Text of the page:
Tag Archives: dental health

Six Steps to Dental Surgery Success

Six Steps to Dental Surgery Success

At some point, you may undergo minor dental surgery. If you have a dental surgery coming up, here are some steps you can take to help you heal faster and prepare for any discomfort.

  1. Use Some Ice — If you don’t have an ice pack at home, pick up a small bag of frozen peas at the grocery store. Apply the ice to your face for several hours after your appointment (10 minutes on, 10 minutes off). Using ice will help minimize swelling and discomfort. To avoid skin damage, always place a cloth between the ice and your face.
  2. Enjoy Soft Food — For the first few days, your mouth may be sore. Make sure to have some soft food on hand, such as eggs and well-cooked pasta.
  3. Avoid Alcohol/Carbonated Beverages and Cigarettes — For the first 24 hours, avoid drinking alcoholic or carbonated drinks. Instead, have some lukewarm liquids for the first four to six hours. Also, avoid drinking anything through a straw or smoking cigarettes. The suction action can disrupt your healing process and cause unnecessary bleeding.
  4. Keep a Healthy Mouth — Make sure to brush your teeth (gently) and avoid using mouthwash for the first 24 hours. If your mouth is over sensitive, use a wet cloth to wipe the surfaces of your teeth, gums, and tongue. A clean mouth always heals faster.
  5. Avoid Heat — Even if you typically enjoy the soothing effect of heat, avoid applying it to your face during the first 24 hours. Heat may make the swelling worse and it can cause any bacteria in your mouth to spread.
  6. Relax — Last but not least – take it easy. After any surgery, it is important to take some time to rest and relax. It will help slow down bleeding, allowing you to recover faster.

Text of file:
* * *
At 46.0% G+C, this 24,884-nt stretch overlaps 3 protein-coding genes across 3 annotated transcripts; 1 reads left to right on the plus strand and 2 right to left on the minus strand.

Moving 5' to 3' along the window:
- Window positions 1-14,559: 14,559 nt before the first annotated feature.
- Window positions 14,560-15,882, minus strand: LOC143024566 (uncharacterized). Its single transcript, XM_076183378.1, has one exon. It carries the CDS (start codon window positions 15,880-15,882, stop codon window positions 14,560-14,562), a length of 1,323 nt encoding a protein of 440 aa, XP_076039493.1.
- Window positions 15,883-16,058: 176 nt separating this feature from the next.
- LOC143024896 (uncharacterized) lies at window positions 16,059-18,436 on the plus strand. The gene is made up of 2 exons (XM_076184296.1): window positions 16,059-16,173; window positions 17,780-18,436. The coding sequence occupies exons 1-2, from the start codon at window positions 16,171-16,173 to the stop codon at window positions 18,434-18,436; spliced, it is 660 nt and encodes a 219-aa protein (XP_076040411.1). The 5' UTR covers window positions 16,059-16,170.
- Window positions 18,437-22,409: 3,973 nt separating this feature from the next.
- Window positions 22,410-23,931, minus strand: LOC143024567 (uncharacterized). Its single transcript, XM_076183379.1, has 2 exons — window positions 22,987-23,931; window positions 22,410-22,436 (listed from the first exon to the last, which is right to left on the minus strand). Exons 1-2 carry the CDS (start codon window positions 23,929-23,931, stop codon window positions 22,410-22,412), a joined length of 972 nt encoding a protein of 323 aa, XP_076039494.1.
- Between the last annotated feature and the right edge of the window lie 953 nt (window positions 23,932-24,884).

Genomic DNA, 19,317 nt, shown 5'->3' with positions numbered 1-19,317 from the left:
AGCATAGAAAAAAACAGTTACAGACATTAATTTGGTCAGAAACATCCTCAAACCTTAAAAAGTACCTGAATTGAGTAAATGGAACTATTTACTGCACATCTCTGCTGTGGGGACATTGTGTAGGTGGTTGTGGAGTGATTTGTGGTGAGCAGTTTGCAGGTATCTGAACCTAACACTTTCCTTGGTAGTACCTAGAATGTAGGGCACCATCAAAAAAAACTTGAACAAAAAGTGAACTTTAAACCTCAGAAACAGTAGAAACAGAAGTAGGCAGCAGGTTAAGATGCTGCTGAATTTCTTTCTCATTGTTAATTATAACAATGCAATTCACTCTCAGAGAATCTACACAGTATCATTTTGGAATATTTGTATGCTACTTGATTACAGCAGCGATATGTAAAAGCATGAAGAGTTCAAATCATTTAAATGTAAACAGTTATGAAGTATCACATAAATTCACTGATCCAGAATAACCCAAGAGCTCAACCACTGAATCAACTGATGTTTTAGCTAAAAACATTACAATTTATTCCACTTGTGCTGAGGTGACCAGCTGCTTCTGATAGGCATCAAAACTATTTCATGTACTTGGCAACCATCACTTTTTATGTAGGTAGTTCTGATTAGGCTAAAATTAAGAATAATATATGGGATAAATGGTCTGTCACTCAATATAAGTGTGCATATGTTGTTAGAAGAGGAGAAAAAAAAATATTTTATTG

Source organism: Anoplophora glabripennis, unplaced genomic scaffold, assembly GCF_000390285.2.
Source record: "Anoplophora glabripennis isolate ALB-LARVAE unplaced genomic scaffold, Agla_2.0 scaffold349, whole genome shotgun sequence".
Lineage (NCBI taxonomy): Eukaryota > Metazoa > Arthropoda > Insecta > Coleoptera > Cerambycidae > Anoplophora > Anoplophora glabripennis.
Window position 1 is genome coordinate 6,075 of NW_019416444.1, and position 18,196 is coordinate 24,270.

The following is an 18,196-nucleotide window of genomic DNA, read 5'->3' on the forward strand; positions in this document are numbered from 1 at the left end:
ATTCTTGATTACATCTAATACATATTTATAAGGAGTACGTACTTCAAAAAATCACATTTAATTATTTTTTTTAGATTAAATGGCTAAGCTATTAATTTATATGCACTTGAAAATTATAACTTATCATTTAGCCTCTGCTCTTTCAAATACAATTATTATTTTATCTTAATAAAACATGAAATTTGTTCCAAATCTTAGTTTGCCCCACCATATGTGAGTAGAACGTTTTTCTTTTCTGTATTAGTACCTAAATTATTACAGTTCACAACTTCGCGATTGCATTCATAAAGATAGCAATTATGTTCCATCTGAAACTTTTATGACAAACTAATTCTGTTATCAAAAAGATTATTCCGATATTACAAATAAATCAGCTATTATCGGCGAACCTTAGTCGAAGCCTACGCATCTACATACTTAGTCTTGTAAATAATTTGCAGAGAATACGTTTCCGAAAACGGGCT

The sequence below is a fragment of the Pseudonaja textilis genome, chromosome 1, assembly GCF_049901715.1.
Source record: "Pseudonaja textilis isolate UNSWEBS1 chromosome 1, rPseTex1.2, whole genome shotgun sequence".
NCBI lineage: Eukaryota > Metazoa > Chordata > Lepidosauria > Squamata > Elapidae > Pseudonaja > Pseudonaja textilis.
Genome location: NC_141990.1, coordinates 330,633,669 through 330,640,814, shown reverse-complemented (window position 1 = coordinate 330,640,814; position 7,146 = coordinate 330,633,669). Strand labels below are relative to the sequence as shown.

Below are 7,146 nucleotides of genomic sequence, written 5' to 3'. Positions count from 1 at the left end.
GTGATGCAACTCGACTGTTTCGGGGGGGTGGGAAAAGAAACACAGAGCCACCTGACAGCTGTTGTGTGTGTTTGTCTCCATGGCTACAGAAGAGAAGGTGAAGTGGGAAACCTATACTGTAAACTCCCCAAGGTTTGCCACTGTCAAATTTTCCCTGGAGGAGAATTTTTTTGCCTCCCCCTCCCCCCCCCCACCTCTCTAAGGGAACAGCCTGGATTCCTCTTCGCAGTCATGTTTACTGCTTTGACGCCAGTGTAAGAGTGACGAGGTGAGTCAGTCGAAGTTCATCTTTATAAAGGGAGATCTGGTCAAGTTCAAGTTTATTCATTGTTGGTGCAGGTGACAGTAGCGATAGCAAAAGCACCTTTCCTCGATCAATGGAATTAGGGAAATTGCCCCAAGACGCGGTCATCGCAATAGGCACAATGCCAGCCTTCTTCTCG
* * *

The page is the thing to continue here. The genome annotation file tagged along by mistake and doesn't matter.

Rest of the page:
If you have any questions or concerns about post-operative care, please do not hesitate to contact us. You can reach us at (514) 364-3366 or click here to visit our website. Also be sure to visit our Facebook page to keep up with information that affect your dental health and wellness.

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Fun Dental Facts

Fun Dental Facts

At the Centre Dentaire LaSalle we take dental health very seriously. But oral health doesn’t need to be serious. We put together some dental facts that are interesting and fun too.

  1.  The average person produces 25,000 quarts of saliva – enough to fill up two swimming pools.
  2. In 1994, a prison inmate in West Virginia braided floss into a rope, scaled the wall, and escaped.
  3. Keep your toothbrush away from the toilet. When you flush, airborne particles can travel up to six feet. Protect your toothbrush, close the lid before you flush.
  4. People who drink three or more cups of soda per day have 62% more fillings, tooth decay, and tooth loss than others. Protect your teeth, drink water instead.
  5. The idea that you should see your dentist twice a year was invented by the ad agency for Pepsodent toothpaste. Let your dentist suggest how often you should visit.
  6. Replace your toothbrush every three months or sooner if you have a flu, cold, or viral infection. Bacteria can remain on your toothbrush and cause re-infection.
  7. Tooth enamel is the hardest tissue in your body. Even with its strength, we do not recommend using your teeth as tools. It can cause them to break and/or chip.
  8. A recent poll found that health professionals (dentists, physicians, and nurses) are among the most trusted people. The least trusted, lobbyists and congressmen.